Ionization is a newer technique with many developments. It is an innovation that is used more and more often, for example from the point of view of sustainability and energy saving.
There are many air cleaners on the market that use ionisation. There is a difference between air cleaners that use positive ionisation and negative ionisation. Ionisation (positive or negative electrical charging of atoms or molecules) provides ions that, when attached to dust particles, produce charged dust particles. Loaded dust particles then stick more easily on all kinds of surfaces.
In addition, there is another difference in air cleaners with ionisation, namely air cleaners that charge electric particles (without filter) and air cleaners that charge electric particles, but also capture them immediately. The first is called open ionization (1) and the latter is called closed ionisation (2):
(1) Open ionization:
The charged particles are spread into the room and they themselves look for a surface to be deposited. They thus deposit on all surfaces in the room such as furniture, ceiling, walls, appliances, but certainly also our lungs. These systems create many charged particles, but also free ions, which are often negatively charged. This is then called negative ionisation. Negative by-products are also created in negative ionisation, such as ozone, free radicals and free ions. Although they contribute to reducing odor, they are also harmful to health. Research shows that charged particles can settle into lungs up to 5 times more easily than non-charged particles.
(2) Closed ionization:
The charged particles are captured on a special surface in the system itself, so that no particles are blown into the room and can therefore not settle on other surfaces. With closed ionisation, there can be both positive and negative ionization. The capture surface can be of various materials, such as conventional filters, metal plates or special open structure filters. The advantage with air cleaners that capture particles with a special open structure filter, is that it does not become clogged and less energy is needed to move the air through this filter. A good example of air cleaners with an open structure filter are the ASPRA air cleaners from VFA Solutions B.V.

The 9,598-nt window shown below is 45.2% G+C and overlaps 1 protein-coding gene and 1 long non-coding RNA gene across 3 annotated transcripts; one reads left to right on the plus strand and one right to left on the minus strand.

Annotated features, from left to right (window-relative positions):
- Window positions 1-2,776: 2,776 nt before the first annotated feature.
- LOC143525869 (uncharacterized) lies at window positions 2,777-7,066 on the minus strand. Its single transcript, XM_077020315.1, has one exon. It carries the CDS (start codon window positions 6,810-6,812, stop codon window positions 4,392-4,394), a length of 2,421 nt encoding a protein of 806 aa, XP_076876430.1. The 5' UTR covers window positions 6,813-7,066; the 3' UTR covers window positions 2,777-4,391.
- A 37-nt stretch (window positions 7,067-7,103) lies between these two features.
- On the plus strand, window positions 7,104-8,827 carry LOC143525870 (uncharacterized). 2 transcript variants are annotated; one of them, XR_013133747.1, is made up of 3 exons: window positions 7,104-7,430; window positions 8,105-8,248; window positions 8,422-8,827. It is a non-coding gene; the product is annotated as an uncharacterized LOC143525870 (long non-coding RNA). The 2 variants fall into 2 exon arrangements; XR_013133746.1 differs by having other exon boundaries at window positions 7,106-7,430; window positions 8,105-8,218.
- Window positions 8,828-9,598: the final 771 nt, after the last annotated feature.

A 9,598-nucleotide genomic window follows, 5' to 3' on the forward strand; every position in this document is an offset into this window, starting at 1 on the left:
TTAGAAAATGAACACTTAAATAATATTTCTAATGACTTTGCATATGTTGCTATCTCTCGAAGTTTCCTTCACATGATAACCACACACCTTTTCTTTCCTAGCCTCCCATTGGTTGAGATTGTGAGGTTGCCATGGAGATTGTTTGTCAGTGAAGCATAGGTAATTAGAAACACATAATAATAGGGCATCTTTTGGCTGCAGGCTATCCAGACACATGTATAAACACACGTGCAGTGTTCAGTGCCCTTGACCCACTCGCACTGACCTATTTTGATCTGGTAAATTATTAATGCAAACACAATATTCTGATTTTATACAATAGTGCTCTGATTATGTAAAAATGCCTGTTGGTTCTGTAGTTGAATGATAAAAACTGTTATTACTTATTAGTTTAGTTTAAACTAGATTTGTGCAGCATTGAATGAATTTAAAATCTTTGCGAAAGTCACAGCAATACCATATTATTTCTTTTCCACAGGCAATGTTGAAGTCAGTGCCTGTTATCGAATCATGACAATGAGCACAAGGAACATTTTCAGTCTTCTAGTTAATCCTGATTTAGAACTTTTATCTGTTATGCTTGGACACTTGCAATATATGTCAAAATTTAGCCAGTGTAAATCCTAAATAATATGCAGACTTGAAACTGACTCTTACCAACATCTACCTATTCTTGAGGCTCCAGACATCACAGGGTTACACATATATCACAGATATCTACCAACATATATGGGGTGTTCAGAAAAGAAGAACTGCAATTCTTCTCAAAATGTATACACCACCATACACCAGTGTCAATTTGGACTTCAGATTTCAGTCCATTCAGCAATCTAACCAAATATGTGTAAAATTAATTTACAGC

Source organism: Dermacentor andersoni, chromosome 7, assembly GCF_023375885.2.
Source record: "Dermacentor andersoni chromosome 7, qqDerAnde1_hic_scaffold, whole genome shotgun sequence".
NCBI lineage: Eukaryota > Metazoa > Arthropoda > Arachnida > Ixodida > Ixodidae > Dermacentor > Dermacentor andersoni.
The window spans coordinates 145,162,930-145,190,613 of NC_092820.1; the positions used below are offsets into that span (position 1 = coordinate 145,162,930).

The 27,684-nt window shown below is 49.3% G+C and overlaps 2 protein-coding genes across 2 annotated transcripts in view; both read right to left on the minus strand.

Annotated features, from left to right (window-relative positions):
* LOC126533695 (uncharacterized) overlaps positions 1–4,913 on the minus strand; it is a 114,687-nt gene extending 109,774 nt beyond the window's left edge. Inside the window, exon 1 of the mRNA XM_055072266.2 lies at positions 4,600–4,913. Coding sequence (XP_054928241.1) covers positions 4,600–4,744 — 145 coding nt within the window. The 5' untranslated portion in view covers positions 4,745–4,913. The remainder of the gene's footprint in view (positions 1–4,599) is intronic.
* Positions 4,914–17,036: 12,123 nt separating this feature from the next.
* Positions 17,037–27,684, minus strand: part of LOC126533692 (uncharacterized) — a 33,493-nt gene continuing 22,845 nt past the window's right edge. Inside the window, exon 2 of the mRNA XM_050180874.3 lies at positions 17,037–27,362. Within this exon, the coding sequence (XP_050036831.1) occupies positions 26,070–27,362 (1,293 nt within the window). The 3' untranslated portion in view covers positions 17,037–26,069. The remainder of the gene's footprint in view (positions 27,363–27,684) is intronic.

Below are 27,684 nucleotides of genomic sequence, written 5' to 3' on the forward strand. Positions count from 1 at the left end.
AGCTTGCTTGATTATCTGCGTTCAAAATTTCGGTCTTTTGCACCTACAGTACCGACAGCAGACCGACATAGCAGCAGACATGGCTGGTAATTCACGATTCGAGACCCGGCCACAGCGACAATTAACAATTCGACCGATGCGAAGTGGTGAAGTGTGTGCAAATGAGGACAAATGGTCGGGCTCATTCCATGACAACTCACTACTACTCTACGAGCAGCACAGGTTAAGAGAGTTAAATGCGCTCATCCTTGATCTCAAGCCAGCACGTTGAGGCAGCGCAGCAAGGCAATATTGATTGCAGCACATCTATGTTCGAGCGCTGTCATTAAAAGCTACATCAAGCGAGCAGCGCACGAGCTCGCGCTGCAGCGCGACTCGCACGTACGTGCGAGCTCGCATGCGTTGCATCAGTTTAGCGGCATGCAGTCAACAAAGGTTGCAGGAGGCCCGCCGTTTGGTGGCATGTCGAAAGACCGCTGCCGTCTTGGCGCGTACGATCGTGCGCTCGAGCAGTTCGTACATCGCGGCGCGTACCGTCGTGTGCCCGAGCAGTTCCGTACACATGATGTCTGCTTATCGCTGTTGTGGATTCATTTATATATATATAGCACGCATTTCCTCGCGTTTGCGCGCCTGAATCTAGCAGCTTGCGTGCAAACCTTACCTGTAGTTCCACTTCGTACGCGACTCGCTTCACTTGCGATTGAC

Part of the odors are removed by the capture of particles. For specific and targeted odor removal, VFA Solutions additionally applies an extra special gas adsorption filter directly behind the ASPRA open structure filters. This gas filtration section is specially selected on the basis of the type and concentration of the gases and odors present and can differ per industry and even per customer. By placing VFA gas filters behind the ASPRA particle filters, the gas filters are protected against dust, making them more effective and have a longer service life.